The people, the food, wines and overall culture, Italy has to be one of the best places on Earth!
I've found all of these things to be true firsthand over the past 5 years so I'm naturally inclined to share my experiences and what better place to do it than here where I promote the ideas of adventure and living life to the fullest?
Welcome and get ready to experience Italy!
After spending a year in Italy studying its cuisine, in 1954 Elizabeth David wrote what is still considered one of the most comprehensive, if not the first English book about Italian cookery. This seminal work is called simply, "Italian Food". The book has been reprinted over the years and still sells many copies in the United Kingdom - a testament to the great research and writing of the author.
If you are a fan of Italian food and enjoy preparing it at home, Elizabeth David stresses the importance of keeping an Italian larder - or pantry, for our American friends! Another bastion of Italian cooking is the talented Antonio Carluccio, who himself in his book, "Simple Cooking", said, ‘In your larder keep a little of everything you think you will need for making the dishes you like to cook and eat.’
Italians and Bread: A Love Affair (Part 1) - Barry Lillie
A staple of the Italian diet, bread is something you can be sure to find during every Italian meal. Below is part 1 of a two-part series dedicated to "il pane". It was the Greeks who introduced the Romans to the art of baking leavened bread around 170 BC and, by 147 BC, it was considered important within Roman society to own your Greek slave-baker - in fact, it became de-rigueur: necessary according to etiquette. There was very little wheat grown during Roman times due to the expansion of the cities and the farming of cattle, therefore wheat was imported and, with it, came recipes from abroad that became adapted into regional breads, many of which still exist in some form or other. For example the Arabic flatbreads may have evolved into Italy’s piadina. - See more at: http://www.italymagazine.com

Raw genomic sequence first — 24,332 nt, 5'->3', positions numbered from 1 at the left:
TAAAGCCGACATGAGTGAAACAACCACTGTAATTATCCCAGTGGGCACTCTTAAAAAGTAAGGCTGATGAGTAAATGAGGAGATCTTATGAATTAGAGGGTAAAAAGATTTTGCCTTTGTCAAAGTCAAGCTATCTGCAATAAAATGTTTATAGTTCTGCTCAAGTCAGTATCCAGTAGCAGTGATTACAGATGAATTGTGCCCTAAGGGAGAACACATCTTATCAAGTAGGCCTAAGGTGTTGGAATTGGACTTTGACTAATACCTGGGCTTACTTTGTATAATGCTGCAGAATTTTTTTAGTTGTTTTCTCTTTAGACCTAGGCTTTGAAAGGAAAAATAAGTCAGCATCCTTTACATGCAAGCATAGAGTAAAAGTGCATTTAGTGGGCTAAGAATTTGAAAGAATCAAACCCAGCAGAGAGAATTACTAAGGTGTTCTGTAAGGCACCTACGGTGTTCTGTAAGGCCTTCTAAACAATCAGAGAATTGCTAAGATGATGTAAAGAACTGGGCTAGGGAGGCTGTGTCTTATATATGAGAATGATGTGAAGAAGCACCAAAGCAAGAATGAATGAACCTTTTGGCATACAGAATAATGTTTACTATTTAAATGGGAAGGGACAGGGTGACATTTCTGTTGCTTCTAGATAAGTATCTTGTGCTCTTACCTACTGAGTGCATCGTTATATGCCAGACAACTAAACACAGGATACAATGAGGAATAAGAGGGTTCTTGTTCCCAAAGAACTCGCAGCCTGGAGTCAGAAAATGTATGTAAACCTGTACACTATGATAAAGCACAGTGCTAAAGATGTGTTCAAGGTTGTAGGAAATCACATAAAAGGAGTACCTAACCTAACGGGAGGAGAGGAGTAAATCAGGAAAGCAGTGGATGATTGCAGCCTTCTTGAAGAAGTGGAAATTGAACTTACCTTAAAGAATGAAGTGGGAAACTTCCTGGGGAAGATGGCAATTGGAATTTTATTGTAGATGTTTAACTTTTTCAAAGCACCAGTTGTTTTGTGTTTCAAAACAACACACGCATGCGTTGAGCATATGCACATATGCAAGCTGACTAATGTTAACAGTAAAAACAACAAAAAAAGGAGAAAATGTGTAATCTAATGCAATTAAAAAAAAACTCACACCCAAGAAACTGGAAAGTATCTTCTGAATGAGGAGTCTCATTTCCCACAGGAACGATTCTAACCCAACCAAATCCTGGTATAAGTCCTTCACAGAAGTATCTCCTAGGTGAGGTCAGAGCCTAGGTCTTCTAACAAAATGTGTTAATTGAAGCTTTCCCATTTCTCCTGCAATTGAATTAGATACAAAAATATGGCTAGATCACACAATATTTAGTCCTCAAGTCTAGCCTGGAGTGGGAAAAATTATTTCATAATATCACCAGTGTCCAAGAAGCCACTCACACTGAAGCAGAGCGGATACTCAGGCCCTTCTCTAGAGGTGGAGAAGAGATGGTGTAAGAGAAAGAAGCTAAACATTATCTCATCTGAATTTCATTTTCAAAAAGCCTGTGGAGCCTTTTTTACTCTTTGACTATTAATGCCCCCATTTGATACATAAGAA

My time is spent in Rovereto, which is in Northern Italy . It's deep within a valley between Verona and Trento.
The landscape is breathtaking as you can see from the train ride from my recent visit up the valley to Verona. The valley is stunning this time of year and alive with growth from Spring.
I'll be heading back in September to witness the start of Fall once again and that much closer to my final transition from Los Angeles to Rovereto. Have an adventurous Summer my friends!
Until next time!
In 1907, when Trentino was still under the Hapsburg Empire, a winery in Isera with its corresponding name Cantina Sociale was established. By the will of the viticulturists in the area, Cantina d’Isera started harvesting the precious grapes from the basaltic hills of Isera, primarily among these is Marzemino. Today over 150 associates, on 200 hectares of land, provide every harvest on the average 20.000 quintals of selected and valuable grapes. “A good wine is born in the vineyard”: this is one of the principles that Cantina d’Isera firmly believes in.
I had the pleasure of visiting Cantina D'Isera last week, May 2016, and words just do not describe the view from their dining area! They have many excellent wines that are in fact produced on the property.
If you've ever wanted to experience Italy and haven't had a chance to go yet, then let me inspire you! I'll be constantly updating this page with new recipes, recommendations and information about the many fascinating aspects of Italy.
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